The Asthma and Allergy Foundation of America (AAFA) applauded an announcement that the US Senate Committee on Health, Education, Labor, and Pensions (HELP) is launching an investigation into the high costs of inhalers used for the treatment of asthma.

AAFA says in a statement that the investigation opens an opportunity to address what patients report as the primary reason why people don’t adhere to their asthma treatment: the cost of prescribed asthma medication.

“We are hopeful the HELP Committee investigation will lead to a national conversation about asthma drug costs and produce action that breaks down barriers to affordable treatment for people with asthma. The bottom line is that cost drives access. We understand the barriers; now it is important to move toward solutions,” AAFA says in a release

On Jan 8, Sen. Bernie Sanders (I-Vt.), chairman of the HELP Committee, and Sen. Tammy Baldwin (D-Wis.), Sen. Ben Ray Luján (D-N.M.), and Sen. Ed Markey (D-Mass.) sent letters to four pharmaceutical companies that manufacture inhalers—AstraZeneca, Boehringer Ingelheim, GlaxoSmithKline, and Teva—requesting they provide information and documents on pricing strategies, manufacturing costs, research and development expenditures, and more.  

“As chairman of the Senate HELP Committee, I am conducting an investigation into the efforts of these companies to pump up their profits by artificially inflating and manipulating the price of asthma inhalers that have been on the market for decades. The United States cannot continue to pay, by far, the highest prices in the world for prescription drugs,” says Sanders in a release.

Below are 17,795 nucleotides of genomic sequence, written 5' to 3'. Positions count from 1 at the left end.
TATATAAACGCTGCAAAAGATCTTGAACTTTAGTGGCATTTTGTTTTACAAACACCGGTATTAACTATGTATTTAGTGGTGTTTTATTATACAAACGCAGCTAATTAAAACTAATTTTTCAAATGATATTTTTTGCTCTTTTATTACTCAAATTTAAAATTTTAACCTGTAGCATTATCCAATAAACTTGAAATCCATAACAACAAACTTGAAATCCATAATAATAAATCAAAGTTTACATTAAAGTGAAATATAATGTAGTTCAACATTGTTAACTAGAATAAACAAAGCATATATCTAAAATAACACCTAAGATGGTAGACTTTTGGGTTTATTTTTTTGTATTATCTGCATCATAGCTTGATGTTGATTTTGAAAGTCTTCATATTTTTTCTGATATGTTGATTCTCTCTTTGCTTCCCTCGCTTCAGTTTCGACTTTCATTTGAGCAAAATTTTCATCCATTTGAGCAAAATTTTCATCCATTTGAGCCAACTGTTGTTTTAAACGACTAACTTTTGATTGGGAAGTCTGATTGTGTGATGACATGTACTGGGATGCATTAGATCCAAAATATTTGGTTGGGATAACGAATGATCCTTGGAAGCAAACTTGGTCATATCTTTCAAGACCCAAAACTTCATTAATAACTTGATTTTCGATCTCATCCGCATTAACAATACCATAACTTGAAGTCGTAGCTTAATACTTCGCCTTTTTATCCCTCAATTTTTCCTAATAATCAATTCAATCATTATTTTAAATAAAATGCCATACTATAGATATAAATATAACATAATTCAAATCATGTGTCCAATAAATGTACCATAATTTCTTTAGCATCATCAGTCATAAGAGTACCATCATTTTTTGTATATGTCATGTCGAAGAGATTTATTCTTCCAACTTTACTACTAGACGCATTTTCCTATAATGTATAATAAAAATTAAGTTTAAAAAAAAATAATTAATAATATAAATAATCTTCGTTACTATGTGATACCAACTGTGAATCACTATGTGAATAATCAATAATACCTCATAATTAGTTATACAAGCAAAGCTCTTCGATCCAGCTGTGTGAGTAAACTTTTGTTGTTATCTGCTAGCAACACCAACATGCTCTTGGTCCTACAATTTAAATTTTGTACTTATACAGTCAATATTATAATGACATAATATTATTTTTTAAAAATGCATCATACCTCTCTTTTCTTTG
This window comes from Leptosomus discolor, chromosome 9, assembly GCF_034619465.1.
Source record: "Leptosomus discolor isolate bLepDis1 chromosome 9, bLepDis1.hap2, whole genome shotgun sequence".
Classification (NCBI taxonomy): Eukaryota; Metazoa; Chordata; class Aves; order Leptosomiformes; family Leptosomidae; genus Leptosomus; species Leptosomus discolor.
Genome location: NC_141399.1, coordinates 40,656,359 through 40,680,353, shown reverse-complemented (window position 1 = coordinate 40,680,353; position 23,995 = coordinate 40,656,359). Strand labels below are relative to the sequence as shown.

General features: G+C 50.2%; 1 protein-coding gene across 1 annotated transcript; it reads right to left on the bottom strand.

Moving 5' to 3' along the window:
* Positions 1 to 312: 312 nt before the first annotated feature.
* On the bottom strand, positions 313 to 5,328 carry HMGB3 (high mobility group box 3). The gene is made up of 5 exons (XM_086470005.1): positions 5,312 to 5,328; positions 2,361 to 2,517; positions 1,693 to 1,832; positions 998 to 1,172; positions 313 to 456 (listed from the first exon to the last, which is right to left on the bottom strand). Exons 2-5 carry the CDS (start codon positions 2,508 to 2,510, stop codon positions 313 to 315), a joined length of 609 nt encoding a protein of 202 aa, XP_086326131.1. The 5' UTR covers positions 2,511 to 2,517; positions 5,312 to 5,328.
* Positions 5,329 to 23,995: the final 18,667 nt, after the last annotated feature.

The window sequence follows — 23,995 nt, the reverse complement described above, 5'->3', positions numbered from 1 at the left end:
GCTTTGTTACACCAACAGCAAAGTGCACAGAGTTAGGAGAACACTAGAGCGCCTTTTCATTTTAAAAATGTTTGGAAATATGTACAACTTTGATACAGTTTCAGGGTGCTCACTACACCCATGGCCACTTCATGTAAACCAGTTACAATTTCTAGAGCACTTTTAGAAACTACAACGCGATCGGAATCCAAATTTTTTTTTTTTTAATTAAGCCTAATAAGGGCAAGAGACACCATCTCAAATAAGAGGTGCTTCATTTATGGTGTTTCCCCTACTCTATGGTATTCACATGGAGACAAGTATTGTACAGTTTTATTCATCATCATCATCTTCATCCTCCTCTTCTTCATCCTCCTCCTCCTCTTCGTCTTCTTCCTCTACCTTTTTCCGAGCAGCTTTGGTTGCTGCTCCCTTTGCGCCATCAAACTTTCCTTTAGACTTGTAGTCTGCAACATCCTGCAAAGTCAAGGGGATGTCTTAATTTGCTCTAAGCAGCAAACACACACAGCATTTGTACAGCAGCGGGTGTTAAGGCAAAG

AAFA shared the patient perspective with the HELP Committee, and research from AAFA helped inform the committee’s investigation framework, according to the AAFA. One of the AAFA reports cited in letters sent to drug manufacturers highlights disparities in asthma treatment and outcomes.

“AAFA’s Asthma Disparities in America report reveals that asthma disproportionately affects seniors, women, people who have low income or low wealth, and people who are Black, Hispanic, or Indigenous,” says AAFA chief mission officer Melanie Carver, a co-author of the report, in a release. 

AAFA president and CEO Kenneth Mendez adds in a release, “AAFA applauds the Senate HELP Committee for addressing the high costs of asthma inhalers. Access to these medications can save lives, reduce hospitalizations, and lower the more than $82 billion in annual costs to the US economy from this chronic disease.”

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